Service-Learning Online Workshop Series
Dr. Luke Terra
Director of Community Engaged Learning and Research
Associate Director of the Haas Center for Public Service
Dr. Luke Terra is the Director of Community Engaged Learning and Research and Associate Director of the Haas Center for Public Service at Stanford University. Prior to his role at the Haas Center, Dr. Terra managed international civic education programs at the Center for Civic Education and served as Assistant Director of the Center for Service and Learning at Colorado College. A former secondary teacher, he has taught U.S. and World History in public and public charter schools in Colorado. Dr. Terra’s research focuses on history and civic education in post-conflict settings such as Northern Ireland, and comparative studies of education policy and social studies curricula. In 2018, he co-edited a volume on Teaching and Learning the Difficult Past: Comparative Perspectives. In his role at the Haas Center for Public Service at Stanford University, Dr. Terra leads the university’s community engaged learning and research effort, including faculty training and support, community partnership development, community-based research course design and support, and graduate student training and mentorship. He serves on the board of the International Association for Research on Service-Learning and Community Engagement. He earned his doctorate in International Comparative Education and History of Education at the Stanford Graduate School of Education.
Topic: How the difficult past prepares students to engage with a difficult present
Date: 8 December 2020 (Tue)
Time: 12:30pm – 2:00pm
In the U.S., like many countries, the study of history in schools was partly designed to transmit a shared history of the nation to the next generation of citizens. This civic function of history encouraged the teaching of periods, events, and characters that reinforced a positive image of the nation; and obscured or silenced those periods, events, and characters that would undermine this positive portrayal. Yet students need to understand the tragedies as well as the triumphs of the past if they are to make sense of the complexities of the present. Historical antecedents offer important lessons that can help us understand, for example, the failure of many countries (especially the U.S.) to adequately respond to the COVID-19 pandemic, or the threat posed by rising autocracy and far-right political groups around the world. In this workshop, we will define five qualities that make difficult histories difficult and consider how teaching about the difficult past can prepare students to engage in the difficult present.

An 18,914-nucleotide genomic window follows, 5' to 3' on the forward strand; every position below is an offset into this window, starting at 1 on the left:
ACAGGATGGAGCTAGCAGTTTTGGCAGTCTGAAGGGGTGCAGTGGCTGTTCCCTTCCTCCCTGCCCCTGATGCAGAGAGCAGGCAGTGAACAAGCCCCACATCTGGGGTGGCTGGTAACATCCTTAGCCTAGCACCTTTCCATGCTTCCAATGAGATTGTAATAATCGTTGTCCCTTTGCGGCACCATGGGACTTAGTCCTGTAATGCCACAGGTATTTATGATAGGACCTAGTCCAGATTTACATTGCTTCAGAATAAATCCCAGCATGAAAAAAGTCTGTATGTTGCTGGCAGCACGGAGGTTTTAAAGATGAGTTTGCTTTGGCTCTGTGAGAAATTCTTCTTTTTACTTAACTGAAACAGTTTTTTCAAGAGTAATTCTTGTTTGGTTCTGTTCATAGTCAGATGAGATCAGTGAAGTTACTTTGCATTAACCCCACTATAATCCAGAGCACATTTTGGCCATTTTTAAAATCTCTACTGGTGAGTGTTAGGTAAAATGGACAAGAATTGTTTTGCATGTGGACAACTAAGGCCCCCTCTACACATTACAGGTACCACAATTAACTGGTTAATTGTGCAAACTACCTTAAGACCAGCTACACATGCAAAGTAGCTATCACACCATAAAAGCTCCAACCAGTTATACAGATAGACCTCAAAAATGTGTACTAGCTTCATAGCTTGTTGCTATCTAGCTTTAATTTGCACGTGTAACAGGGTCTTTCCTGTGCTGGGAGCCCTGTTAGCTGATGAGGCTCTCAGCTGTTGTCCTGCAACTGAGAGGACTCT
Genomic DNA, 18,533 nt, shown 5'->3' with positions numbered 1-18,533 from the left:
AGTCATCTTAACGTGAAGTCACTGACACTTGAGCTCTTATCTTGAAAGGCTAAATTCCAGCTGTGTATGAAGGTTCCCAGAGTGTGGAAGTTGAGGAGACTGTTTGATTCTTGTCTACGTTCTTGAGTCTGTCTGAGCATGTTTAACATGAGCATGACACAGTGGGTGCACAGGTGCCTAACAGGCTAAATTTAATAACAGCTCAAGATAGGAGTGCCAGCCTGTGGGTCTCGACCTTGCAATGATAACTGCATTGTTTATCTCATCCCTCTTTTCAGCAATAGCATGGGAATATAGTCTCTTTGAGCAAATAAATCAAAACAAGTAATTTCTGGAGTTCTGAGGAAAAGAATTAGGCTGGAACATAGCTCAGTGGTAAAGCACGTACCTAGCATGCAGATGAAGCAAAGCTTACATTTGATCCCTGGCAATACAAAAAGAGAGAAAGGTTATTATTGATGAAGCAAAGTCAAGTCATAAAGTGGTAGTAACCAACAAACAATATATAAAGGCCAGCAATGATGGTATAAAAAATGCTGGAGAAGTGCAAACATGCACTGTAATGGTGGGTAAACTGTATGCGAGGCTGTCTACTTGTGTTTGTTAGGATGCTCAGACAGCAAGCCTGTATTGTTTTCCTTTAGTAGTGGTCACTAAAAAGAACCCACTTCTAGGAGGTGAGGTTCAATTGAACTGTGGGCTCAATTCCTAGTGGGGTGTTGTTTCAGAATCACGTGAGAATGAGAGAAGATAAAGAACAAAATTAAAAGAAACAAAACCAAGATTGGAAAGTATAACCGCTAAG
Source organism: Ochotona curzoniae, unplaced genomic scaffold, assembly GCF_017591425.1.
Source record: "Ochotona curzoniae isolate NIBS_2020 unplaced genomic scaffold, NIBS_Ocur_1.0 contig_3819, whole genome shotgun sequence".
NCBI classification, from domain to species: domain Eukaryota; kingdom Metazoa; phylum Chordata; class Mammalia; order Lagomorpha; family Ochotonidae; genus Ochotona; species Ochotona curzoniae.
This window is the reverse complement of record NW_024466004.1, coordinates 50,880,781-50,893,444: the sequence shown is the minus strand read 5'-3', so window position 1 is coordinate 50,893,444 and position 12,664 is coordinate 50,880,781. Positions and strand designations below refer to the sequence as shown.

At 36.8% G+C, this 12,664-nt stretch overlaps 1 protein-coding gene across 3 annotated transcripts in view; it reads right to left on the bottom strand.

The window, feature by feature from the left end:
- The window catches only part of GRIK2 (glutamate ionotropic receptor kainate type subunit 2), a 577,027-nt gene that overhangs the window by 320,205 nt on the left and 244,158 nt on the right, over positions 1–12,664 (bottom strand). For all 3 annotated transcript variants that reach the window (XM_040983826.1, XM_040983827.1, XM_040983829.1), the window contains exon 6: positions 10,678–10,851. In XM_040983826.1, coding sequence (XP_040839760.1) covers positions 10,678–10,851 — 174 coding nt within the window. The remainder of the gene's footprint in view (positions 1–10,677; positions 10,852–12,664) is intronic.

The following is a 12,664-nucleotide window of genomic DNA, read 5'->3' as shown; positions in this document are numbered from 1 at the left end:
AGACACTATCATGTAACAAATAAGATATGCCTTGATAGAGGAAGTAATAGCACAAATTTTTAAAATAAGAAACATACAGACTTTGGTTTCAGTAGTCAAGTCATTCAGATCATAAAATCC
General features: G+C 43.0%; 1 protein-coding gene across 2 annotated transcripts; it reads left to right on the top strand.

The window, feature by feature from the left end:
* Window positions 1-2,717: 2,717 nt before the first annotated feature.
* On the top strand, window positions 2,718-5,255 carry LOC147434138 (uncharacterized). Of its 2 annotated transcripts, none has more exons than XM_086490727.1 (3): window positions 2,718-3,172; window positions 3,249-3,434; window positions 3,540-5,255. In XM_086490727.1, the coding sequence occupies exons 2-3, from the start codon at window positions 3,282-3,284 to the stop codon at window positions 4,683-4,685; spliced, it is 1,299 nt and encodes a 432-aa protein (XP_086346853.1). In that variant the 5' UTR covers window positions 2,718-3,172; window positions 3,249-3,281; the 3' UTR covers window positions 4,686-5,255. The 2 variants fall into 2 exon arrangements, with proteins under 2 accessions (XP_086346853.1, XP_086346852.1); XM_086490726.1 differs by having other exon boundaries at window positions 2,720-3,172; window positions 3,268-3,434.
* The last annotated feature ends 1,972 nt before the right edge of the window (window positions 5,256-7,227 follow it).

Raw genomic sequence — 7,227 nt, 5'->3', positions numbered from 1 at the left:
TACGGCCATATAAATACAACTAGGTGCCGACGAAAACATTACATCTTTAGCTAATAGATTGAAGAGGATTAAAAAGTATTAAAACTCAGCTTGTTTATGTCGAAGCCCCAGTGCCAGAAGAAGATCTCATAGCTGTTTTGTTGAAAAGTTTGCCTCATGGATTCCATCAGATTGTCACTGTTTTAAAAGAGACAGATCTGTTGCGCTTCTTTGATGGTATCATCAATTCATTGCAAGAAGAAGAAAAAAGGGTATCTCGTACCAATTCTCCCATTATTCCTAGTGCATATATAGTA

Topic: Virtual Engagement: Community Engaged Learning in a time of COVID-19
Date: 11 December 2020 (Fri)
Time: 12:30pm – 2:00pm
With the shift to remote learning in response to the COVID-19 pandemic, many instructors have had to pivot their service-learning and community engagement (SLCE) efforts online. Remote community engagement presents a number of new challenges, but also opens up exciting new opportunities. Given that online learning is likely to remain a part of our teaching practice in the coming years, instructors will need to develop flexible strategies that allow for both face to face and online projects. In this workshop, participants will explore the affordances and constraints of online SLCE courses, discuss course examples from a range of disciplines at Stanford University, and apply these considerations to their own courses.
Topic: Promising New Directions in Service-Learning and Community Engagement
Date: 15 December 2020 (Tue)
Time: 12:30pm – 2:00pm
As the field of Service-Learning and Community Engagement (SLCE) matures, we see new innovative approaches emerging across the U.S. For example, where for many years individual faculty carried out their own projects independently, we see a shift towards more institutionalized and coordinated efforts, often designed to bring to bear the various assets of the institution to tackle social or environmental challenges facing a specific community. Such place-based initiatives increase the potential impact of university-community partnerships and allow for sustained efforts over time. Other emerging practices include capstone programs that provide structured ways for upper level students to apply their disciplinary learning to address community needs, policy labs that leverage faculty expertise to contribute to policymaking, and research practice partnerships in professional schools that strengthen the connection between researchers and practitioners. In this workshop, participants will learn about these and other innovative approaches to SLCE and consider how they might apply to their own institutions and individual teaching practice.